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Thursday, 21 August 1941

Senator Leckie - Will the honorable senator read the second part of the declaration again?

Senator Leckie - Who is to make the arrangements with the British Government?

Senator Spicer - What does the honorable senator mean by that?

Senator Leckie - What kind of representation ?

Senator Spicer - That does not affect this question in the least

Senator McBRIDE (SOUTH AUSTRALIA) - That is not correct.

Senator McBRIDE (SOUTH AUSTRALIA) - The honorable senator is still not correct.

Senator McBride - The Prime Minister said nothing of the kind.

Senator McBride - The honorable gentleman cannot have it both ways.

Senator McBride - The Government is not abandoning it.

Senator Spicer - Why does not the honorable senator and his colleagues take on the job of government themselves?

Senator McBride - The honorable senator should not issue threats.

Senator McBride - The honorable senator has said it. I have something else here.

SenatorCOLLINGS.- The Minister for Munitions (Senator McBride) is at liberty to "trot it out " whenever he likes. I know what it is he has in mind. I make these statements in all seriousness and with a sense of responsibility. So far as the Opposition is concerned, the Prime Minister will not go to London. What the Government will do in the matter we do not know, but we do know what it ought to do. The plan to trans fer the Prime Minister to London is not clever. It is not half so subtle as was the plea for a national government.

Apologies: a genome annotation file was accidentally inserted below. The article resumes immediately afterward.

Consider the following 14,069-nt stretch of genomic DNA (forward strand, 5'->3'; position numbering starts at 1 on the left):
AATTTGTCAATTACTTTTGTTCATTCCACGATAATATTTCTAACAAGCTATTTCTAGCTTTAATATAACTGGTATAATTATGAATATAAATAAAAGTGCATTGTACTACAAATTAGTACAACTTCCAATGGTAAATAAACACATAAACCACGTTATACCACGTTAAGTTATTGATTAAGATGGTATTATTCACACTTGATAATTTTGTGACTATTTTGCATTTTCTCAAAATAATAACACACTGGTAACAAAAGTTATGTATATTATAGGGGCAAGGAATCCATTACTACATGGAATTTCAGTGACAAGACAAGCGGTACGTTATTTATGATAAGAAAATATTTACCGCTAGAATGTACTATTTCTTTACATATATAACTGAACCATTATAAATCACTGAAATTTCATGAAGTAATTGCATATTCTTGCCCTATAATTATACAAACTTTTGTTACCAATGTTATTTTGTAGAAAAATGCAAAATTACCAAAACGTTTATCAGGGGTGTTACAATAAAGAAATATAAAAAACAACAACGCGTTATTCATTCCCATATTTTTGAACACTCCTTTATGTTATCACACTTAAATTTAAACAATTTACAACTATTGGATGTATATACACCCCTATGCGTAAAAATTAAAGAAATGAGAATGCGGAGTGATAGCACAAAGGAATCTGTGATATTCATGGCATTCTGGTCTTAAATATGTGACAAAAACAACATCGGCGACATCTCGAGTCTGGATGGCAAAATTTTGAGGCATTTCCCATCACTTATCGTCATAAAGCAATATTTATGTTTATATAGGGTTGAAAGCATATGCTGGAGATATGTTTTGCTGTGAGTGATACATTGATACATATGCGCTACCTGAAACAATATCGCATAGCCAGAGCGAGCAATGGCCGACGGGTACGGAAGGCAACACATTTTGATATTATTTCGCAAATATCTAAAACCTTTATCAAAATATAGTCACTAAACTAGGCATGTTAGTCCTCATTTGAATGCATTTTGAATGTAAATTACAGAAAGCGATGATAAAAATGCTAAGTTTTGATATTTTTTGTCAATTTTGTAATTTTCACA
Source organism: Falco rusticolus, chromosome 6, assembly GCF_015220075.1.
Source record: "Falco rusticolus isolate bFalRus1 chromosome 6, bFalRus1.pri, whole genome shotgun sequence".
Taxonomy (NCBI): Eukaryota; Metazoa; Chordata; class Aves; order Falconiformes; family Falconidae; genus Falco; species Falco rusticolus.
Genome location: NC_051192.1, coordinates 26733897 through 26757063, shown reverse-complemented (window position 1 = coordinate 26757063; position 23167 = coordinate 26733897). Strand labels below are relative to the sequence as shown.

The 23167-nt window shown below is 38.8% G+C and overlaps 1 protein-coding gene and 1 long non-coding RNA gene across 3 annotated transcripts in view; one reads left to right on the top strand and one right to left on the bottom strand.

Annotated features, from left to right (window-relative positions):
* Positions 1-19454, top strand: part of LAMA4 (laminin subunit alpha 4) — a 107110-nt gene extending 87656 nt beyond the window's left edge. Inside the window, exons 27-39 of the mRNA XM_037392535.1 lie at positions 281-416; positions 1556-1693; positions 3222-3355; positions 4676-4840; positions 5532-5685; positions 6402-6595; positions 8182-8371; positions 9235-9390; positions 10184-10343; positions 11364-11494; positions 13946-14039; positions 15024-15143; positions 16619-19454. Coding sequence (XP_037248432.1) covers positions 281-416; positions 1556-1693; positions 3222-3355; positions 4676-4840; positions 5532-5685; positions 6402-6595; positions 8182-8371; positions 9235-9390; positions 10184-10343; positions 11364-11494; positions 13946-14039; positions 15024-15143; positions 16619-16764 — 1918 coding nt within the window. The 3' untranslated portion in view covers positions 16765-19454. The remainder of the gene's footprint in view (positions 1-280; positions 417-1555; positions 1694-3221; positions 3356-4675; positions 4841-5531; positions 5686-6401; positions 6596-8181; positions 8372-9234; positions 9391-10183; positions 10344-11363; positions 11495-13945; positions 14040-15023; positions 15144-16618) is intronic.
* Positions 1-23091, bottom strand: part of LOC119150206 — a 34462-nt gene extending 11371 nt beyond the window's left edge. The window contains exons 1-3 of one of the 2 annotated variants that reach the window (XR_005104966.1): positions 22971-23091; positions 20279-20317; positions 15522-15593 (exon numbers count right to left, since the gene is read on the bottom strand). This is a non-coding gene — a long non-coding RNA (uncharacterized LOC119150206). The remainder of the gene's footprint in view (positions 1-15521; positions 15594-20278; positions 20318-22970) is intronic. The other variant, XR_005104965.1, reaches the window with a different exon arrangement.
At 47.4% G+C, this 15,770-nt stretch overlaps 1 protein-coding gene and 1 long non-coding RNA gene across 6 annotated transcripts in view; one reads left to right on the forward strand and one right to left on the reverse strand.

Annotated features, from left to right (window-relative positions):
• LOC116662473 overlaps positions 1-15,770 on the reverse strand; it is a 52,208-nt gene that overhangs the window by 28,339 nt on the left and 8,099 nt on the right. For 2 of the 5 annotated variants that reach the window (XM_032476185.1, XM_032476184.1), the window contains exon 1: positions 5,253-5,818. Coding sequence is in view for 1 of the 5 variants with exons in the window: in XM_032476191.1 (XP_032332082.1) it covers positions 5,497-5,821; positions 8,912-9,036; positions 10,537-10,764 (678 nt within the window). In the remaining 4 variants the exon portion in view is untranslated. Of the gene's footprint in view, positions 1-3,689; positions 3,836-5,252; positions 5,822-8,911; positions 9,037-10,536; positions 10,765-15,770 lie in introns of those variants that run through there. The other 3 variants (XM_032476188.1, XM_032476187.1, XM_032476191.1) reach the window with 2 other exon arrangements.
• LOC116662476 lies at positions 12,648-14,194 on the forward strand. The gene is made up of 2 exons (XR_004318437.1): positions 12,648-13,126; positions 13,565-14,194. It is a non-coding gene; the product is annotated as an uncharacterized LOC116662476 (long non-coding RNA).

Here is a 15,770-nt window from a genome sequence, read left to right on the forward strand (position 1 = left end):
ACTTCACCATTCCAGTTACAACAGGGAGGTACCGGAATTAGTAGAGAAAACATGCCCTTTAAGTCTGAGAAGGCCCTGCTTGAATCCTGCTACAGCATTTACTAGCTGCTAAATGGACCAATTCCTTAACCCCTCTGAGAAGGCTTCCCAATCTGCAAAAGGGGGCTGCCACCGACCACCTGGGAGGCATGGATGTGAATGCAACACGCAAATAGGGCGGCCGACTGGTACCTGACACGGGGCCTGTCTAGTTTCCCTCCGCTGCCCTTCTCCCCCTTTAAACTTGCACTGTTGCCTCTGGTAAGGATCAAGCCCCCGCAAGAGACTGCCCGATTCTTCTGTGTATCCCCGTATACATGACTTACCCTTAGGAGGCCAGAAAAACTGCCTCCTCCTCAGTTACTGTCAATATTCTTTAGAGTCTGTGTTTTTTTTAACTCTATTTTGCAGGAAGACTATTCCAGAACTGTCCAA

Senator Leckie - Where did the honorable gentleman get the idea that the Prime Minister called a meeting of members of the United Australia party ?

Senator McBride - That is not correct.

Senator Spicer - It was a matter of the leadership of the United Australia party.

Senator Sampson - The honorable senator's statements are hopelessly inaccurate.

Senator McBride - What was done during the last war ?

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